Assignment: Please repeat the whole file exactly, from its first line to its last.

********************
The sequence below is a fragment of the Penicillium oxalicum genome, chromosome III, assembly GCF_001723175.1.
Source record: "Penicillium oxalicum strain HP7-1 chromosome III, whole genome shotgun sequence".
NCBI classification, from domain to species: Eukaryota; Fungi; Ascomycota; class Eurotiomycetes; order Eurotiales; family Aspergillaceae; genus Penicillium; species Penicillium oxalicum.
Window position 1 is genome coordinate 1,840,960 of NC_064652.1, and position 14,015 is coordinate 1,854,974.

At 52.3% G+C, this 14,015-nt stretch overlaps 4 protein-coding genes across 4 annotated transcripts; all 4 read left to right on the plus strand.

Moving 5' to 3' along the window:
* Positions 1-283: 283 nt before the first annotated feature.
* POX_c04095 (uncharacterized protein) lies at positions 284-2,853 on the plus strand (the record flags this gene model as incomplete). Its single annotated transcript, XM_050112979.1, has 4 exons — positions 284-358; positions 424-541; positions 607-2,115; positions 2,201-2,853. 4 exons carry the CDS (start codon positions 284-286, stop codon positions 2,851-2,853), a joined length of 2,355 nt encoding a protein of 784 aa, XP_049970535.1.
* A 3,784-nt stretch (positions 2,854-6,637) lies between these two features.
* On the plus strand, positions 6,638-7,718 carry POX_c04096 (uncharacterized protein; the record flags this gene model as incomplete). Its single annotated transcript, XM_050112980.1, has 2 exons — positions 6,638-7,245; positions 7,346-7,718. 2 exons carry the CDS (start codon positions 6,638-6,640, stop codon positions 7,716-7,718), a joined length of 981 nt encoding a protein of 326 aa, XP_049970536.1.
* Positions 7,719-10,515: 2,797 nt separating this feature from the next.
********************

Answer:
The sequence below is a fragment of the Penicillium oxalicum genome, chromosome III, assembly GCF_001723175.1.
Source record: "Penicillium oxalicum strain HP7-1 chromosome III, whole genome shotgun sequence".
NCBI classification, from domain to species: Eukaryota; Fungi; Ascomycota; class Eurotiomycetes; order Eurotiales; family Aspergillaceae; genus Penicillium; species Penicillium oxalicum.
Window position 1 is genome coordinate 1,840,960 of NC_064652.1, and position 14,015 is coordinate 1,854,974.

At 52.3% G+C, this 14,015-nt stretch overlaps 4 protein-coding genes across 4 annotated transcripts; all 4 read left to right on the plus strand.

Moving 5' to 3' along the window:
* Positions 1-283: 283 nt before the first annotated feature.
* POX_c04095 (uncharacterized protein) lies at positions 284-2,853 on the plus strand (the record flags this gene model as incomplete). Its single annotated transcript, XM_050112979.1, has 4 exons — positions 284-358; positions 424-541; positions 607-2,115; positions 2,201-2,853. 4 exons carry the CDS (start codon positions 284-286, stop codon positions 2,851-2,853), a joined length of 2,355 nt encoding a protein of 784 aa, XP_049970535.1.
* A 3,784-nt stretch (positions 2,854-6,637) lies between these two features.
* On the plus strand, positions 6,638-7,718 carry POX_c04096 (uncharacterized protein; the record flags this gene model as incomplete). Its single annotated transcript, XM_050112980.1, has 2 exons — positions 6,638-7,245; positions 7,346-7,718. 2 exons carry the CDS (start codon positions 6,638-6,640, stop codon positions 7,716-7,718), a joined length of 981 nt encoding a protein of 326 aa, XP_049970536.1.
* Positions 7,719-10,515: 2,797 nt separating this feature from the next.